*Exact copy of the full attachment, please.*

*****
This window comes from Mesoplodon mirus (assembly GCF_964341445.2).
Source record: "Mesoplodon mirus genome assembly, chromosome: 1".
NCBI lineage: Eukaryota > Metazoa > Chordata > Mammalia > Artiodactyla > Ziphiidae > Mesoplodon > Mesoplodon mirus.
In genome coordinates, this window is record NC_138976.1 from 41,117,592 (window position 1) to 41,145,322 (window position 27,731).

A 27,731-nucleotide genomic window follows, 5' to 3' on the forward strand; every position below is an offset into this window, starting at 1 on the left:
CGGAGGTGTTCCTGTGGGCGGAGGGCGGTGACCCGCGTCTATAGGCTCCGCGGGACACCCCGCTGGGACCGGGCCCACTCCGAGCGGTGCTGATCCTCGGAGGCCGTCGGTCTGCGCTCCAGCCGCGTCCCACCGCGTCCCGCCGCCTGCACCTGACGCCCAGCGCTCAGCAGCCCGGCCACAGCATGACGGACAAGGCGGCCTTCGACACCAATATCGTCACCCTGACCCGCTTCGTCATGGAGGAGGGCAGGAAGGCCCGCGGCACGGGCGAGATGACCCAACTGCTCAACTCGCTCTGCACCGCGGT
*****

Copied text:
This window comes from Mesoplodon mirus (assembly GCF_964341445.2).
Source record: "Mesoplodon mirus genome assembly, chromosome: 1".
NCBI lineage: Eukaryota > Metazoa > Chordata > Mammalia > Artiodactyla > Ziphiidae > Mesoplodon > Mesoplodon mirus.
In genome coordinates, this window is record NC_138976.1 from 41,117,592 (window position 1) to 41,145,322 (window position 27,731).

A 27,731-nucleotide genomic window follows, 5' to 3' on the forward strand; every position below is an offset into this window, starting at 1 on the left:
CGGAGGTGTTCCTGTGGGCGGAGGGCGGTGACCCGCGTCTATAGGCTCCGCGGGACACCCCGCTGGGACCGGGCCCACTCCGAGCGGTGCTGATCCTCGGAGGCCGTCGGTCTGCGCTCCAGCCGCGTCCCACCGCGTCCCGCCGCCTGCACCTGACGCCCAGCGCTCAGCAGCCCGGCCACAGCATGACGGACAAGGCGGCCTTCGACACCAATATCGTCACCCTGACCCGCTTCGTCATGGAGGAGGGCAGGAAGGCCCGCGGCACGGGCGAGATGACCCAACTGCTCAACTCGCTCTGCACCGCGGT